Criminal Justice Coordinating Council Releases Gun Violence Reduction Plan for DC

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An independent DC agency has released a report outlining a gun violence reduction strategy for the city, with some proponents of the plan saying it has the potential to provide a comprehensive roadmap tackling the wave of violent crime. in a way that the mayor and political leaders have not.

But there are open questions about whether the plan will be more than words on paper, and to what extent it overlaps with programs the city is already running.

“I think we have an excellent document to build on,” Mayor Muriel E. Bowser (D) said Thursday night at a community meeting to discuss the plan. “We are here and urgently working on a comprehensive approach such as the one represented here to help people choose a different path.”

The Strategic Plan for Reducing Gun Violence, published this month by the Criminal Justice Coordinating Council (CJCC), contains a set of 16 recommendations that experts say would reduce violent crime in the short term and the socioeconomic factors that give rise to violence. in DC over time.

The report recommends the city establish a “peace room” where data and crime analysts, violence reduction managers and government agency liaisons coordinate immediate responses to shootings that go far beyond the police. It also asks DC to hold weekly meetings to discuss any shooting incident; create a city-wide database to coordinate inter-agency services for each person under surveillance; increase the number of aid workers in the field of violent intervention and establish an academy to train them, among other things.

“The district is unique in that it is one of the few cities in the country that has the talent, capability and resources necessary to dramatically reduce gun violence in the city,” according to the report prepared by the National Institute for Criminal Justice. reform. “However, it lacks the political commitment, coordination and a coherent strategy to reduce gun violence.”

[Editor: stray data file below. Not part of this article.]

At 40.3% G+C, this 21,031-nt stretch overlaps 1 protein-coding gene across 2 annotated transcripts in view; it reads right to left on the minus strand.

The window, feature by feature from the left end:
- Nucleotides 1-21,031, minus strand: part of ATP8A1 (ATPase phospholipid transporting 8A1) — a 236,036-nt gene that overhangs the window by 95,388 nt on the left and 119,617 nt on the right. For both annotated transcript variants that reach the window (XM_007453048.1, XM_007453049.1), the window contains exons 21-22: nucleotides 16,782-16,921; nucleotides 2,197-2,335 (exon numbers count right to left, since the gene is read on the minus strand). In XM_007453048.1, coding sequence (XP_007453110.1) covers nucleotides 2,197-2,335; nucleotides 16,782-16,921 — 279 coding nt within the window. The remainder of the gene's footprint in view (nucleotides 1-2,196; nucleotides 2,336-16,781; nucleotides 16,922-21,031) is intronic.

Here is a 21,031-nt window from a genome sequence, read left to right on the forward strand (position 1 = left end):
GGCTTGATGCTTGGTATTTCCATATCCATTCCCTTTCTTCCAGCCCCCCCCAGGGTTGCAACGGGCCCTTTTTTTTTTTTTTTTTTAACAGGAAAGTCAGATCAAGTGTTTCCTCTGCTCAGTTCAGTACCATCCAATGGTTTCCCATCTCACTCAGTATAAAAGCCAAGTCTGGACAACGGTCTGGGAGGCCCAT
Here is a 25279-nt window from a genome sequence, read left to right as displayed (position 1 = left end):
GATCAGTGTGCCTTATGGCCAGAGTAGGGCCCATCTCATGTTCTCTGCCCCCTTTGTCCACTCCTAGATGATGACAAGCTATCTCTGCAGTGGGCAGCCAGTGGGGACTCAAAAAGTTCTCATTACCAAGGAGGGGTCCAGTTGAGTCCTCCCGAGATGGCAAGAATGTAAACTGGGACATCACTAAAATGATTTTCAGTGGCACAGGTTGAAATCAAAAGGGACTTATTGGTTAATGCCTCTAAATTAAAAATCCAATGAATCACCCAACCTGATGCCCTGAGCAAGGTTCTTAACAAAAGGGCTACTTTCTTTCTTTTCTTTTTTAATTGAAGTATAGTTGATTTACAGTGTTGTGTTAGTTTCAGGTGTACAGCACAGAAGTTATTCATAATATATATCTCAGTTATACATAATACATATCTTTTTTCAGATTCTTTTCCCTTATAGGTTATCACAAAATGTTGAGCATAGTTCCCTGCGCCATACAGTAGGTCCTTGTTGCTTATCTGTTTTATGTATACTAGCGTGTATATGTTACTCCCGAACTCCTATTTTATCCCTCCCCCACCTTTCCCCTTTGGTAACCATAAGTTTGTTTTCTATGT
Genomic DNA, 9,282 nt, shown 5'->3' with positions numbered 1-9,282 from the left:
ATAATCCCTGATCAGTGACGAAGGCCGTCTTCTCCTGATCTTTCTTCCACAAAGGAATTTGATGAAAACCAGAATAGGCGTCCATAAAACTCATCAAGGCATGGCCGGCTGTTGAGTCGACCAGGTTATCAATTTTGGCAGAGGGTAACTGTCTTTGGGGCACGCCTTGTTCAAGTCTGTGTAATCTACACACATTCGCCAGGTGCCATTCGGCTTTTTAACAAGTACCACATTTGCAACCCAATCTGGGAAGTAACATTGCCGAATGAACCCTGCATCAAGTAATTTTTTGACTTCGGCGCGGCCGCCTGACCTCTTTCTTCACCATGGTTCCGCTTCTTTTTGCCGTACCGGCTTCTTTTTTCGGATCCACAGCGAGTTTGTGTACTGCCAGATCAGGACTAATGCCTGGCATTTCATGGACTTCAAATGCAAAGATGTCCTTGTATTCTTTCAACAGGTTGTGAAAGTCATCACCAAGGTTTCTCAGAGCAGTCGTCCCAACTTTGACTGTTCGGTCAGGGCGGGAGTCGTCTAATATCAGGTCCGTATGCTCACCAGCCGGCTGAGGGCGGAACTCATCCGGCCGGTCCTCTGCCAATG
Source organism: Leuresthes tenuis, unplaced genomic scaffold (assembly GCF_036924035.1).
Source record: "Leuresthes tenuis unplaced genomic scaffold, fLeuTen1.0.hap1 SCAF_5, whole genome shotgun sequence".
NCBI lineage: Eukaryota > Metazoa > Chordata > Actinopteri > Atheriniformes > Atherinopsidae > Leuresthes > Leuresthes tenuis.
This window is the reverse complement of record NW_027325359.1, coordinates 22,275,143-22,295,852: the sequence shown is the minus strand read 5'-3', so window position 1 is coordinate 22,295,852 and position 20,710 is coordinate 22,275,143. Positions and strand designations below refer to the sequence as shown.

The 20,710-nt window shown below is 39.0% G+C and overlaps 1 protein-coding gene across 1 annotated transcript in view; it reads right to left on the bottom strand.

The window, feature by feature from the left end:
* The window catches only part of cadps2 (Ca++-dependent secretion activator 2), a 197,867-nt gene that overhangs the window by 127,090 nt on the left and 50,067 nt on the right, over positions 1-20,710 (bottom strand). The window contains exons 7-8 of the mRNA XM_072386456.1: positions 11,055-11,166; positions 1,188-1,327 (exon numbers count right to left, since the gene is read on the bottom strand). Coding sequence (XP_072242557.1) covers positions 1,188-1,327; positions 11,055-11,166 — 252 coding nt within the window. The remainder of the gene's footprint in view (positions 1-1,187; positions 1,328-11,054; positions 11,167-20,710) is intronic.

In recent years, the district has established a permanent gun violence prevention agency and announced a series of initiatives that provide a holistic approach to combating gun violence. Some programs, such as the Pathways Temporary Employment Program, have been largely heralded for success. But what critics say is lacking is a general framework to coordinate resources around a single mission that effectively reduces violence in the city. Bowser’s signature crime-fighting initiative, Building Blocks DC, has grown into a theory that even top officials have struggled to define.

The strategic plan put forth by the CJCC could provide the roadmap the city needs, according to the authors and DC officials.

“This is starting to create a strategy, not multiple disparate strategies,” said City Councilman Charles Allen (D-Ward 6), chairman of the Justice and Public Safety Committee and member of the CJCC. “That’s the pivot and turning point that potentially lies ahead of us.”

DC Director of Gun Violence Prevention Linda K. Harllee Harper said the city will use the report as the basis of their work and expressed pride that the district has already made progress on much of what was outlined in the document.

“Opportunities for public and government input will finalize the plan,” she said in a statement. “The goal is to create a plan that can be completely adopted by the city.”

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Public safety has become the number one concern for an increasing percentage of DC residents as violent crime continues to devastate urban neighborhoods. Last year, the district surpassed 200 homicides for the first time since 2003; as of Thursday, it is on track for an even higher homicide rate this year. The number of robberies is up more than 50 percent compared to the same point in 2021, according to D.C. police data. A Washington Post poll published in February found that 36 percent of respondents named crime, violence or weapons as the district’s biggest problem — twice as many as in a 2019 Post survey.